all polls that were published until this deadline took affect indicated that Syriza was on an upward swing. In the past few days, ND and Syriza quarreled openly over a proposed televised debate involving Alexis Tsipras and Antonis Samaras; the initiative foundered over format and other details. Some have interpreted this "cockfight" as an indication of frayed nerves at ND HQ in light of poll figures showing Syriza doing well. Another party that feels the pressure of Syriza's improving prospects is the Communist Party (KKE) whose traditional share of the vote (around 7%) has already suffered from attrition in the direction of Mr. Tsipras. Pasok continues to slide; the "socialists" could be up for further painful surprises on June 17. The splinter parties like the Independent Greeks and the Democratic Left (DIMAR) are equally suffering from the struggle between Syriza and ND, although DIMAR still hopes to emerge third on election day.

Has there been anything in particular this last week that could have a commanding impact on how the campaign develops in the last few days before the ballot box?

From a "high ground" point of view, the most prominent feature of the campaign is that the continuing threats and blackmail from abroad, aiming to enhance ND and Pasok, are having the exact opposite impact. They anger Greek voters and keenly contribute to the trend in favor of Mr. Tsipras. The more the Germans laud and try to boost those in favor of austerity and the infamous troika "memoranda," the more the Greek public opinion's hostility toward those who enmeshed Greece in the "bailout" grows. There was also an incident on live TV during a morning chat show involving a spokesman of the ultra-nationalist Golden Dawn party and two female left-wing candidate MPs. A heated exchange between the three led to the Golden Dawn member striking communist candidate MP Liana Kaneli in the face and storming out of the studio. In the wake of the fracas, a Facebook page set up by Golden Dawn supporters was deluged by comments congratulating Elias Kasidiaris, the Golden Dawn spokesman, and railing against Kaneli and the communists. The incident triggered a massive amount of sniping between the opposing sides, with some pundits arguing that Golden Dawn benefited from the commotion, especially because Kaneli is famous for her aggressive style during "debates." Politically, this live TV "boxing match" demonstrated starkly the deepening fissures within Greek society and the growing risk of "differences" getting out of control.

Fears about increasing political violence have been expressed in the past. Are we growing closer to any such possibility?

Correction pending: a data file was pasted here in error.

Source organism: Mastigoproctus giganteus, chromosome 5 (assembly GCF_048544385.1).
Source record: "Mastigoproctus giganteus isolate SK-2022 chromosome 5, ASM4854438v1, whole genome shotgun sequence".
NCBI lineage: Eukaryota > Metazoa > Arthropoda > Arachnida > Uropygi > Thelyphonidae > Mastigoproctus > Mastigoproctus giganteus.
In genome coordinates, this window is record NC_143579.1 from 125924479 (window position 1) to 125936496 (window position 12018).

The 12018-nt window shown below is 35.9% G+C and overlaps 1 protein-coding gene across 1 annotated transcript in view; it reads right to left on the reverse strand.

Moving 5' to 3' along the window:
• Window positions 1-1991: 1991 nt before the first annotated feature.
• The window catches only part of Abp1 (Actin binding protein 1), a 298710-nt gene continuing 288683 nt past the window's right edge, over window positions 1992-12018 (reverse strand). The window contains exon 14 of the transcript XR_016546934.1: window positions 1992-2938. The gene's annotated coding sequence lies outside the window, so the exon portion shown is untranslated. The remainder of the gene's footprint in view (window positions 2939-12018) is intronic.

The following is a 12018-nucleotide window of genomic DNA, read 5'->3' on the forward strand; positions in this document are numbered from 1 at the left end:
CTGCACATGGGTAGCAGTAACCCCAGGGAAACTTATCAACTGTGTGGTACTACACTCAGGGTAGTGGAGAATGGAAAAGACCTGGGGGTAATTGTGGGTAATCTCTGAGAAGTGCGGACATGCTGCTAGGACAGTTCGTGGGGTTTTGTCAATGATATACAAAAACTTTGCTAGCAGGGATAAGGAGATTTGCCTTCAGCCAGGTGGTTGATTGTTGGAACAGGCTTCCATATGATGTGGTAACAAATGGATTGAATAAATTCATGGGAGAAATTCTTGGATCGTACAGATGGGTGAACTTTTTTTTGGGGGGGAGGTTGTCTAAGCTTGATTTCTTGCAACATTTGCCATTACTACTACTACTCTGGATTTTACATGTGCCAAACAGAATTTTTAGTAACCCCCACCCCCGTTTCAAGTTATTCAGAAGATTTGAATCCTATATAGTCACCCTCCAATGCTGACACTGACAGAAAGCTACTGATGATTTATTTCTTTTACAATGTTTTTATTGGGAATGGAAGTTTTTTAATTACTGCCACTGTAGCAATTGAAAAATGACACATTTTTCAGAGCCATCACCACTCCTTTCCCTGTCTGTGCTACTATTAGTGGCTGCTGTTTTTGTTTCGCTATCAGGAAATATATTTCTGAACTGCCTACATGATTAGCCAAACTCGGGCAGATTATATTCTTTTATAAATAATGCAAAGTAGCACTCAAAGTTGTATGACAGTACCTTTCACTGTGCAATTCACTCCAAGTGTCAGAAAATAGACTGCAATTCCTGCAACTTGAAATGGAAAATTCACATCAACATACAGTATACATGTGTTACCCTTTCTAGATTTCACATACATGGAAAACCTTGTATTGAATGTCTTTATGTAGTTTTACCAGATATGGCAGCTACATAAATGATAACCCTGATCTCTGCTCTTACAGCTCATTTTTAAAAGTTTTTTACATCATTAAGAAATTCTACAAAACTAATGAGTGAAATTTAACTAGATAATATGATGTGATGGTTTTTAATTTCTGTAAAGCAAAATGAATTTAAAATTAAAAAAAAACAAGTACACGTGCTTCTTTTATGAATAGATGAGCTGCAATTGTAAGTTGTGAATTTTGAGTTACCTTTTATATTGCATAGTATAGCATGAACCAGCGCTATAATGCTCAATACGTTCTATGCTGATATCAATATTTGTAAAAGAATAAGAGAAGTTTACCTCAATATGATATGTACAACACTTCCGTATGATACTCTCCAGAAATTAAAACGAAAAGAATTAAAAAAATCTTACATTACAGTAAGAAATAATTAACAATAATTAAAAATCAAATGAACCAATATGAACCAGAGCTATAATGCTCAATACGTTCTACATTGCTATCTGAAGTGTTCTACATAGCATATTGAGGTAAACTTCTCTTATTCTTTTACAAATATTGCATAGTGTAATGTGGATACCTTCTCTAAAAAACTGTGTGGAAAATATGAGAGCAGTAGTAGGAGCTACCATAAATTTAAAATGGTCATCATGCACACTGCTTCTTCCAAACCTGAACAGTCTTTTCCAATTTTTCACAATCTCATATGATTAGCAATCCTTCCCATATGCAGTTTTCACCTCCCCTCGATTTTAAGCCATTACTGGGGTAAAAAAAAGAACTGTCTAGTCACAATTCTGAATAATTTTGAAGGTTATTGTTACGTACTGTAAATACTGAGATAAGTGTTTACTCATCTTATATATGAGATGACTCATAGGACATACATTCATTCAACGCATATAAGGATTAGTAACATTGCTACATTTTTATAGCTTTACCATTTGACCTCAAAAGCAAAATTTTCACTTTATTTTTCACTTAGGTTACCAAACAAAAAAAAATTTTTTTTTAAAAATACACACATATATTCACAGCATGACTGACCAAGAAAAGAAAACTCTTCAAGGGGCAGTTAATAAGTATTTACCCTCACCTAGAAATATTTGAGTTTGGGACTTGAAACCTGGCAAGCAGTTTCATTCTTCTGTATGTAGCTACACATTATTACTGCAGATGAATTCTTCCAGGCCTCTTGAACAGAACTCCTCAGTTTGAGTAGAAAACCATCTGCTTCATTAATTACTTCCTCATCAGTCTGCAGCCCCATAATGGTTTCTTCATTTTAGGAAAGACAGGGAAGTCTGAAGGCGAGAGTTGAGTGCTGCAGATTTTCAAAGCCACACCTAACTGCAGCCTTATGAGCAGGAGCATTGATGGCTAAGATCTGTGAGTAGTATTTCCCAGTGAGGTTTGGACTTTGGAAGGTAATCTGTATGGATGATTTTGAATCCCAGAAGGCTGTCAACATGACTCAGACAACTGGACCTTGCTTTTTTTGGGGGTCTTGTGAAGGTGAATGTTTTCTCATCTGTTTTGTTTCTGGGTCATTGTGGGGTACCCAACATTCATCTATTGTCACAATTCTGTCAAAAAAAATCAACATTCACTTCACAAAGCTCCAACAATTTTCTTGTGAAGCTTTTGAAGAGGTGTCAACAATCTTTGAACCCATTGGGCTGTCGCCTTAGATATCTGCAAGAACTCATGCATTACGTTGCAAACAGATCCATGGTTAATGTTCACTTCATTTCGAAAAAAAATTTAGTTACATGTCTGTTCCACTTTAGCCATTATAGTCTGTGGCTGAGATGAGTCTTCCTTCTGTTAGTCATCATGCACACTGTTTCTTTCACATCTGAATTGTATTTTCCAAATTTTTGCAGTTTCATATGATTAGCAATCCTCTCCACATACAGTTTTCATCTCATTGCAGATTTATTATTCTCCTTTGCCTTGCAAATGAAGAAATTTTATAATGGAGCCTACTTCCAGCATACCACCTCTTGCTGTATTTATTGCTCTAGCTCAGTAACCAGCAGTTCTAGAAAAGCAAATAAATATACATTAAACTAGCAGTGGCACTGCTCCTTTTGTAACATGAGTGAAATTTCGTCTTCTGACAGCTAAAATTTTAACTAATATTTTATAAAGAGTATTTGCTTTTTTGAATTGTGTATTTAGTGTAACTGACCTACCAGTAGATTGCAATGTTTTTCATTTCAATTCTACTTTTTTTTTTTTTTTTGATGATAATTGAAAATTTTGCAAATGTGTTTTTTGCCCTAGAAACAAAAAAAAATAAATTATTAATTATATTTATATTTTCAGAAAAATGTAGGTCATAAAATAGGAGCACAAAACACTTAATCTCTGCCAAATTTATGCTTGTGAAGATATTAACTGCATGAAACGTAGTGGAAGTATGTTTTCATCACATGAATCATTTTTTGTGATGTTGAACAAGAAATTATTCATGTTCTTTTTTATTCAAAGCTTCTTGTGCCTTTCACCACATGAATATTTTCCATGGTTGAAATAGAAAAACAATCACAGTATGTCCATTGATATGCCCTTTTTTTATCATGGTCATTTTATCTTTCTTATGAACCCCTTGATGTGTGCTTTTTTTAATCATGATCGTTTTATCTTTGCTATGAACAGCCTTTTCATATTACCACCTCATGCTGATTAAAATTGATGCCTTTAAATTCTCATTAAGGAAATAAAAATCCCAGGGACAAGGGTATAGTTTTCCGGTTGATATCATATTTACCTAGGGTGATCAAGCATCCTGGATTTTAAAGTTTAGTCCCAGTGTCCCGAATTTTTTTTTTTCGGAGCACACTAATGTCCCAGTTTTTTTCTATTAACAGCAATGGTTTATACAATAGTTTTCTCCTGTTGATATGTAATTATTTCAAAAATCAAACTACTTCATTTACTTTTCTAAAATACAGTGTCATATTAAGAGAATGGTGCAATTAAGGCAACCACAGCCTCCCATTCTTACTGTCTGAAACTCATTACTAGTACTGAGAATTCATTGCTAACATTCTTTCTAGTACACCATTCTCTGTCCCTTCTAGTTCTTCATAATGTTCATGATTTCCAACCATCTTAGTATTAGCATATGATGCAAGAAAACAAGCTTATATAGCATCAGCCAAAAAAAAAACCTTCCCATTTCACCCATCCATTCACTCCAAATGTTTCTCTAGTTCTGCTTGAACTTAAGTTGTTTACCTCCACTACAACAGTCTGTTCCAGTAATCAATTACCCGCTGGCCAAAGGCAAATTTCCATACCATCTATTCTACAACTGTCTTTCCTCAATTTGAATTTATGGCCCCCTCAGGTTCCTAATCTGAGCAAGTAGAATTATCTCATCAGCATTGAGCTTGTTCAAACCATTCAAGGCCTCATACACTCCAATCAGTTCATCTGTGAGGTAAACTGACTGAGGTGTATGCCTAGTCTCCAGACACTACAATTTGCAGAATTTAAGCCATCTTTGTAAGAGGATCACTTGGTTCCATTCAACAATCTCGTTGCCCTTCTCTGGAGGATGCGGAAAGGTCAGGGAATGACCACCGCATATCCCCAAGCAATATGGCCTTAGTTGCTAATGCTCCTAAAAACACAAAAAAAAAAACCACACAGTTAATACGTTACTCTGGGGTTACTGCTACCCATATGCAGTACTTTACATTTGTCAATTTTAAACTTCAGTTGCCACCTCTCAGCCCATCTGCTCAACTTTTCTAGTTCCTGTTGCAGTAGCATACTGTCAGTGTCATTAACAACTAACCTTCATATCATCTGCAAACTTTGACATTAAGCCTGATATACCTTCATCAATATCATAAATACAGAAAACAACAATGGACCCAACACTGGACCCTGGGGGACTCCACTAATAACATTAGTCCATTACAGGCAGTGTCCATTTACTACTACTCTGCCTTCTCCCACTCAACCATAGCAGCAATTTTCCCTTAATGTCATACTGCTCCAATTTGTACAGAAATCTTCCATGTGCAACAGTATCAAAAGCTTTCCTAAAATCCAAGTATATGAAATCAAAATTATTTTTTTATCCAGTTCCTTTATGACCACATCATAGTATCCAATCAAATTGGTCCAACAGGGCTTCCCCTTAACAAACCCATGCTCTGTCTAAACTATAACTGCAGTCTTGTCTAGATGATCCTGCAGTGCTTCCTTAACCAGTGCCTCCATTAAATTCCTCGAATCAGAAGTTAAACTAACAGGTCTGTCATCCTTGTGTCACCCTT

Foreign correspondents continue to marvel in private at the apparent perseverance of the Greek public under the repeated "domestic devaluation" blows of the troika and the collapse of the Greek economy -- and often comment that if such measures were to be contemplated in countries like England and France, the popular explosion would have put to shame May 1968. While Greece has developed a domestic "terrorist" tradition in the post-junta years, she (fortunately) lacks underground organizations like the traditional IRA. On the other hand, the present circumstances appear conducive to the eventual evolution of some type of "resistance" movement as visions of the future grow bleaker by the day and mass depression sets in. In the past week, for example, ND and Syriza exchanged more verbal blows over a video clip, available on YouTube (in Greek), in which a man ND insists is a Syriza member offers advice on how to develop a domestic armed resistance "army." The man appearing in the video calls on "small groups" of potential fighters to arm themselves with whatever weapons they can find and begin "resistance action" without waiting for the appearance of a central planning command. Syriza vehemently denied any relation with the YouTube "agitator," but this random call for "resistance" registered nevertheless as an added sign that strains within Greek society may be growing in the "wrong" direction.

What we should be looking for in this last week before June 17?

Political parties continue to conduct surveys kept in-house and what they will be looking for would be indications that Syriza develops the kind of dynamic that would not only allow it to emerge first but, also, to improve its capture of the vote by exploiting attrition from ND. Local reports speak of "hand-to-hand combat" over the hearts and minds of those who are inclined toward Mr. Samaras but, at the same time, hesitate because of ND's catastrophic somersaults concerning the "memoranda." ND's attacks on Syriza, labeling it "irresponsible," "dangerous," and capable of triggering a pan-European crisis via a unilateral abolition of the "bailout" terms, may be having the exact opposite effect than the one desired by Mr. Samaras. Both "mainstream" parties -- ND and Pasok -- despite the debacle they suffered on May 6, remain the same basic political organizations as before, commanded by obsolete and morally bankrupt methods, and replete with cadres who have lost every bit of political credibility and are identified now widely as the equivalent of "demolition material" being used to build a supposedly "new" political movement. So, this last week will be all eyes on Syriza, with some attention also directed at Golden Dawn and the possibility that it would improve its May 6 performance.

Tassos Symeonides   


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